baradar_jackson

    Hameedeh For Mod: Reloaded

    If there is a single atom of credibility left in this website, hameedeh would be a mod already. Here is someone who basically has a mental rolledex of everything that goes on on Shiachat, who never once has broken the rules of the site herself, whose posts contribute to the website, who gets along with everyone and is akhlaqi with everyone, ... So what are you waiting for, loozers?
  20. 37 points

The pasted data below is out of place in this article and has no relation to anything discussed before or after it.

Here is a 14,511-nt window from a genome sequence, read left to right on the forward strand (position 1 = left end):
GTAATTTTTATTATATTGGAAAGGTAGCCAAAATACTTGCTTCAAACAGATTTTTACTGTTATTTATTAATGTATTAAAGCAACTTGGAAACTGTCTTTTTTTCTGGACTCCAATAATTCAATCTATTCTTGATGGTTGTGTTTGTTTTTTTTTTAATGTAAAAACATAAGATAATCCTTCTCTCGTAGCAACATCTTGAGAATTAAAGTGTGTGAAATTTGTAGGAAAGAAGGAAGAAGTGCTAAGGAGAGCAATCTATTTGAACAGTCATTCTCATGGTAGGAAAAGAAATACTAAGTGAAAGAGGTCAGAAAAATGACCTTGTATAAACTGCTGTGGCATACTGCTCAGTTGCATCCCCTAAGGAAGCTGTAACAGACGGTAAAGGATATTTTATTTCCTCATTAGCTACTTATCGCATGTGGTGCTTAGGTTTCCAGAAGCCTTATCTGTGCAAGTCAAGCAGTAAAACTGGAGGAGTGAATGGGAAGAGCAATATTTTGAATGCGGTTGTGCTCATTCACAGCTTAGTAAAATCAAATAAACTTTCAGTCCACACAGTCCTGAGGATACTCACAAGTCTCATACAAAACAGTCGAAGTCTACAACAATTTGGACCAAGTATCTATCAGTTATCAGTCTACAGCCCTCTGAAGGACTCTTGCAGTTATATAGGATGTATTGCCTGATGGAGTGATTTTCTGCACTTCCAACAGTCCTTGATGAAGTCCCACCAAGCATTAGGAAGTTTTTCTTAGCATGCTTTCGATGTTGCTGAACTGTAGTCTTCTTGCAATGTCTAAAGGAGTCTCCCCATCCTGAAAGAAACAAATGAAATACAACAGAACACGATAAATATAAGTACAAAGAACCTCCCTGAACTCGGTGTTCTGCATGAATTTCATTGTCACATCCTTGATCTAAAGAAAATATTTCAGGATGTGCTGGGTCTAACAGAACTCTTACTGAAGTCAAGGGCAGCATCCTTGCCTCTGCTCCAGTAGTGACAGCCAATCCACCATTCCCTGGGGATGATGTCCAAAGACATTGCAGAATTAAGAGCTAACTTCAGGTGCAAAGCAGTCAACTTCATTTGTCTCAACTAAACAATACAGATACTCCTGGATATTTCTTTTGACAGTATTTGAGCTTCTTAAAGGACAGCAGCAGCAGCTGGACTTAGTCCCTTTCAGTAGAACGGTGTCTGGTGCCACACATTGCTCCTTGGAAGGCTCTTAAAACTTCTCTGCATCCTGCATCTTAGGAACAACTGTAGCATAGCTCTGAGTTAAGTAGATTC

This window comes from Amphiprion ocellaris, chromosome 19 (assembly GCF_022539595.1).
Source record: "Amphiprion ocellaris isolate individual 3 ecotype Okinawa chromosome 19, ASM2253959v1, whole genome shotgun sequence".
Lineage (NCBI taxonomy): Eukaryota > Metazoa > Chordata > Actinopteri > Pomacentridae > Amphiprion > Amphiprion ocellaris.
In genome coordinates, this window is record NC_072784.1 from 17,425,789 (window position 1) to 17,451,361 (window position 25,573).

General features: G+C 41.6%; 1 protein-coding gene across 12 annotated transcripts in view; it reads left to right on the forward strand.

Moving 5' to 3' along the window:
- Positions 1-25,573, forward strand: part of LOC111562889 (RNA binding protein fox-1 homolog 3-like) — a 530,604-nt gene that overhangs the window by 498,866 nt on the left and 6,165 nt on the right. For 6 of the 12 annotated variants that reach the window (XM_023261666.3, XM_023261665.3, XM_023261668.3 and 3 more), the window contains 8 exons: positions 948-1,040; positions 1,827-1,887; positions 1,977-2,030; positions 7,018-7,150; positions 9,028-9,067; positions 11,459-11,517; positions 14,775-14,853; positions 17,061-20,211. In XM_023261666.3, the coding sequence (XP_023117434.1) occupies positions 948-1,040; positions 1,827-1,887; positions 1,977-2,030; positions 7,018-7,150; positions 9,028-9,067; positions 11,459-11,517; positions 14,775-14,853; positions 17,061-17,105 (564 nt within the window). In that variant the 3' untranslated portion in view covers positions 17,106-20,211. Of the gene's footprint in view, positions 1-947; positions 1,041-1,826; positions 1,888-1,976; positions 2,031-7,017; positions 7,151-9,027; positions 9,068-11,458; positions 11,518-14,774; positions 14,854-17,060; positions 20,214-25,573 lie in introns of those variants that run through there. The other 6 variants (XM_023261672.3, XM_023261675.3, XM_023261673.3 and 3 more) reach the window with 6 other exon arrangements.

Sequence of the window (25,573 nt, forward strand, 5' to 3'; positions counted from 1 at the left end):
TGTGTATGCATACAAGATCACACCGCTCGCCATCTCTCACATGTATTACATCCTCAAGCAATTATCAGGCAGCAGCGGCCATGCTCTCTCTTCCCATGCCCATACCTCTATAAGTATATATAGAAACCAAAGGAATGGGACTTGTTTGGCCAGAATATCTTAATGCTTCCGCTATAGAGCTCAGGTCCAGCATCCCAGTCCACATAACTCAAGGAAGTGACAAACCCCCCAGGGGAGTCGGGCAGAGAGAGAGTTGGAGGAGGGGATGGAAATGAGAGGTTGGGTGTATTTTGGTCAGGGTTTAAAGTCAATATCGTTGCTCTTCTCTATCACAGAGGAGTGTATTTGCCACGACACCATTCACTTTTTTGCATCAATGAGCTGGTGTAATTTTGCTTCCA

(salam) I wanted to devote a thread to documenting and discussing possible references to the Holy Prophet (pbuh) and his Pure Household (as) in pre-Islamic literature. I will focus my attention on Jewish, Christian, Gnostic, and Ebionite texts. There are many sites and threads that deal with "Islam and the Bible", which deal with many overused and redundant arguments. This thread will look more into some of the lesser-known references, but I will also be revisiting classics like Deuteronomy 18:18, Isaiah 42, etc. So for the sake of time, I will divide this series into parts. Part 1: Introduction (bismillah) الَّذِينَ آتَيْنَاهُمُ الْكِتَابَ يَعْرِفُونَهُ كَمَا يَعْرِفُونَ أَبْنَاءهُمْ وَإِنَّ فَرِيقاً مِّنْهُمْ لَيَكْتُمُونَ الْحَقَّ وَهُمْ يَعْلَمُونَ "Those unto whom We gave the Scripture recognize (this revelation) as they recognize their sons. But lo! a party of them knowingly conceal the truth". (2:146) There are many references in the Qur'an and the hadith literature to there being an expectation among the Christians and the Jews for the coming of our Prophet (pbuh). Our books say that the People of the Book were expecting a prophet named Ahmad (61:6), who would be the Seal of Prophets, with a unique birthmark upon his shoulder or his back. I will start this thread off by posting Shi`i and Sunni references to the expectation of the Prophet's coming, as talked about in the Islamic oral tradition. حدثنا أبي رضي الله عنه قال : حدثنا علي بن إبراهيم ، عن أبيه ، عن ابن أبي عمير ، عن إبراهيم بن عبد الحميد ، عن الوليد بن صبيح ، عن أبي عبد الله عليه السلام قال : إن تبعا قال للأوس والخزرج : كونوا ههنا حتى يخرج هذا النبي ، أما أنا فلو أدركته لخدمته ولخرجت معه . My father رضي الله عنه narrated. He said: `Ali b. Ibrahim narrated from his father from ibn Abi `Umayr from Ibrahim b. `Abd al-Hameed from al-Walid b. Sabeeh from Abu `Abdillah عليه السلام. He said: Tub`a said to Aws and Khazraj: Remain here until this Prophet appears. As for me, if I were to meet him, I would serve him and arise with him. Tub`a here is Abu Kariba Tub`a al-As`ad, who was the king of the Himyari Kingdom in Yemen. He ruled from 390-420 CE, and he was an Arab convert to Judaism. Before his conversion, he fought Byzantine influence in Hijaz and even destroyed Yathrib. The Jews of Yathrib then persuaded Tub`a and his troops to convert to Judaism. Tub`a's successors also became devout Jews, and Judaism began to flourish among the pagans of Yemen. Aws and Khazraj here are two Jewish tribes who moved from Yemen to Medina. In this narration, Tub`a is ordering these tribes to remain in Yathrib until the Prophet is forced to flee there. Regarding this hadith, Shaykh as-Saduq (ra) says: "Tub`a the king [of Yemen] was among those who knew the Holy Prophet and was in anticipation of his advent because he had received information about it. He knew that in the near future a prophet would arise in Mecca and migrate to Yathrib (Medina)". When reading the words "this Prophet" (هذا النبي), the following Biblical passage comes to mind: Now this was John’s testimony when the Jewish leaders in Jerusalem sent priests and Levites to ask him who he was. He did not fail to confess, but confessed freely, “I am not the Messiah.” They asked him, “Then who are you? Are you Elijah?” He said, “I am not.” “Are you that Prophet?” He answered, “No.” (John 1:19-21) Here, the Jewish scholars come to the Prophet Yahya to ask him about his identity. The Jews had been expecting several prophetic figures, including the Saviour. They were expecting the second coming of Ilyas, the Messiah, and "that Prophet". Yahya denied being any of these awaited figures. The Jews then said, “Why then do you baptize if you are not the Messiah, nor Elijah, nor that Prophet?” (John 1:25) According to this Gospel, the Jews in the first century CE were expecting the coming of three. Who is "that Prophet"? Let us look to a Christian exegesis: 1:19-28 John disowns himself to be the Christ, who was now expected and waited for. He came in the spirit and power of Elias, but he was not the person of Elias. John was not that Prophet whom Moses said the Lord would raise up to them of their brethren, like unto him. He was not such a prophet as they expected, who would rescue them from the Romans... (Matthew Henry's Concise Commentary) To be continued ...